“The timing was critical,” said LaTanya N. Buck, PhD, director of the Center for Diversity and Inclusion at Washington University in St. Louis, reflecting on the launch of the center last fall.
“Given the events in Ferguson and around the country, it was — and is — extremely important for our students and the broader university community to have a place to connect around the issues of diversity and inclusion both on and off campus,” she said.
“Over the past year, we’ve built some amazing relationships with many campus and St. Louis community partners, and we’ve taken the time to develop a comprehensive strategic plan for our future.”
Buck outlined the center’s five strategic priorities:
- To engage students in intentional, reflective and applied learning experiences related to identity, intercultural and cross-cultural communication, and diversity and social justice concepts.
- To cultivate and foster a supportive campus climate for students of all backgrounds, cultures and identities.
- To advocate for traditionally underrepresented, underserved, and/or marginalized student populations and institutional change in the areas of diversity, inclusion and equity.
- To create collaborative partnerships with constituents within the university and broader communities for student engagement and the promotion of dialogue and social change.
- To develop sustainable infrastructure and operational and governance models to further the vision, mission and goals of the center.
Listen. Talk. Learn.
The center currently is working with the St. Louis Diversity Awareness Partnership (DAP) to host a community workshop focusing on race on Aug. 5 at Washington University.
The workshop, part of DAP’s “Listen. Talk. Learn: Week of Dialogue,” will provide tips and strategies for addressing issues of race, racism and unconscious bias.
“This session will be helpful in equipping our community with some tools and skills to continue our support and engagement of current and incoming students,” Buck said.
The Aug. 5 event at Washington University is full. Visit the DAP website for information about other sessions taking place in the community.
The year ahead
The center is making some significant progress on these priorities.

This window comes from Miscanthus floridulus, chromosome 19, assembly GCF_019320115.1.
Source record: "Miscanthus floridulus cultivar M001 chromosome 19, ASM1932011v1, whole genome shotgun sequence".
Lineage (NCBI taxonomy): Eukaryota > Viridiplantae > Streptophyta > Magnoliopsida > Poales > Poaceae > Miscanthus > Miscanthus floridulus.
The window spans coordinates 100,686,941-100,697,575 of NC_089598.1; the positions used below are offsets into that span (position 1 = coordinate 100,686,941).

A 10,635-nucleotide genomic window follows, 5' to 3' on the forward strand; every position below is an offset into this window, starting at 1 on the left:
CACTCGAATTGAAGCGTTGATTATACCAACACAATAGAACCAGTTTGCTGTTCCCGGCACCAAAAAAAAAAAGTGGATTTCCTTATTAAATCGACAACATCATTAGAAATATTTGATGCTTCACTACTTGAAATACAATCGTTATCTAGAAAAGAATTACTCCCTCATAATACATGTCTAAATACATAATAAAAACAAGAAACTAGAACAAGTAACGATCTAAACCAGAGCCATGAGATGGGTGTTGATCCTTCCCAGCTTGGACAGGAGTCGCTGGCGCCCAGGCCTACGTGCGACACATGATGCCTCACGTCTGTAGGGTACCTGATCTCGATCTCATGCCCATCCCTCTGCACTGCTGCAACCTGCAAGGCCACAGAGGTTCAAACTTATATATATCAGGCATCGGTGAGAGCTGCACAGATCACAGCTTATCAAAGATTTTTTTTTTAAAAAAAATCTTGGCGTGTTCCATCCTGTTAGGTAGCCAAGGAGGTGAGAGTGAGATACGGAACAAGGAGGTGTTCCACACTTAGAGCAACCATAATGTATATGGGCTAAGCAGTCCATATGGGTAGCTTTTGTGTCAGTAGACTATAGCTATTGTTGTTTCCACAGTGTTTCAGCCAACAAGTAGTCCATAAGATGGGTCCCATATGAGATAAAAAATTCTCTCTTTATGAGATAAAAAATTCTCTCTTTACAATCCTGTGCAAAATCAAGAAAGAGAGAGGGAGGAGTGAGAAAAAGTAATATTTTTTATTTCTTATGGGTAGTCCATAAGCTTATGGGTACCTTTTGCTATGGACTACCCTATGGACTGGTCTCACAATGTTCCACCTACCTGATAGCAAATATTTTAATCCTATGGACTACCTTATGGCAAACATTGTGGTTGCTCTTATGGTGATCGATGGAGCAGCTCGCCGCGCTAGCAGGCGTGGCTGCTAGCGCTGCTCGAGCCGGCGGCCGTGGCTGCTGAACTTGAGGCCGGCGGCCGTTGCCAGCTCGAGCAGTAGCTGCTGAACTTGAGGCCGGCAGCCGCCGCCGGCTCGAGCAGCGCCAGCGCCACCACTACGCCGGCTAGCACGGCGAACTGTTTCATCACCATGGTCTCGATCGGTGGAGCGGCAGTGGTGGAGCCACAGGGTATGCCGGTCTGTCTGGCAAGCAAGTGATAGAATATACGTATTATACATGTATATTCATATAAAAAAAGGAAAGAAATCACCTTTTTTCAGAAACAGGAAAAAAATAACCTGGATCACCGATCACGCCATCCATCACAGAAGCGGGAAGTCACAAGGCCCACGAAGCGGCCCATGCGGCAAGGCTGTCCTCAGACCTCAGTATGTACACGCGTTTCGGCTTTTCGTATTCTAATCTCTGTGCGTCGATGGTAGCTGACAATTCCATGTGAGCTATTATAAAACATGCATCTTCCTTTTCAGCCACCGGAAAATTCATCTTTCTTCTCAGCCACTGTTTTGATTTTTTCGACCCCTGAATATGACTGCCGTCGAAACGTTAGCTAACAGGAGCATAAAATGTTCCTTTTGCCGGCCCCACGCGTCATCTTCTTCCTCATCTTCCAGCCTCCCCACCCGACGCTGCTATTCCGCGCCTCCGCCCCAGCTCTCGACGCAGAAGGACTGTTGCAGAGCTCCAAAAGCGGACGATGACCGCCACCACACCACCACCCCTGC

Purvi Patel recently joined the center as assistant director after serving as assistant director of student life at Loyola University Maryland.
Patel is responsible for coordinating the university’s Bias Report and Support System and overseeing all of the center’s programmatic initiatives.
She will work alongside Buck on assessing the center’s educational efforts.
“Students are going to enjoy working with Purvi,” Buck said. “She has a great energy and brings strong experience in diversity and inclusion programming, curriculum development, community crisis response and faculty-staff partnerships to the position.”
This year, Buck and Patel plan to pilot a student intergroup dialogue program to promote deep and critical discourse around social identity and social issues. The initial pilot will begin with an exploration of racial identity and race-related issues. The center is reviewing peer-to-peer dialogue offerings on other campuses and in other communities to serve as potential models for a sustained program at Washington University.
Also in the works is the creation of student affinity spaces, which bring students who share a common identity, background or interests together to offer support and community for one another.
“We’re very excited about the increase in student racial, ethnic and economic diversity at the university, and we want to make sure we are developing support spaces for these students while staying connected to the broader university diversity and inclusion efforts,” Buck said.
To that end, Buck has represented the center on the university’s Diversity and Inclusion Steering Committee, which will be offering recommendations to university leadership later this summer.
“The committee has been very thoughtful and intentional in looking at different areas of the university, including hiring and retaining a diverse faculty and staff, and engaging students around the issues of diversity, identity and inclusion,” Buck said.
Going forward, the center also will continue expanding its connections with academic and community partners.
For more information about the center, visit http://diversity.wustl.edu/center-diversity-inclusion/.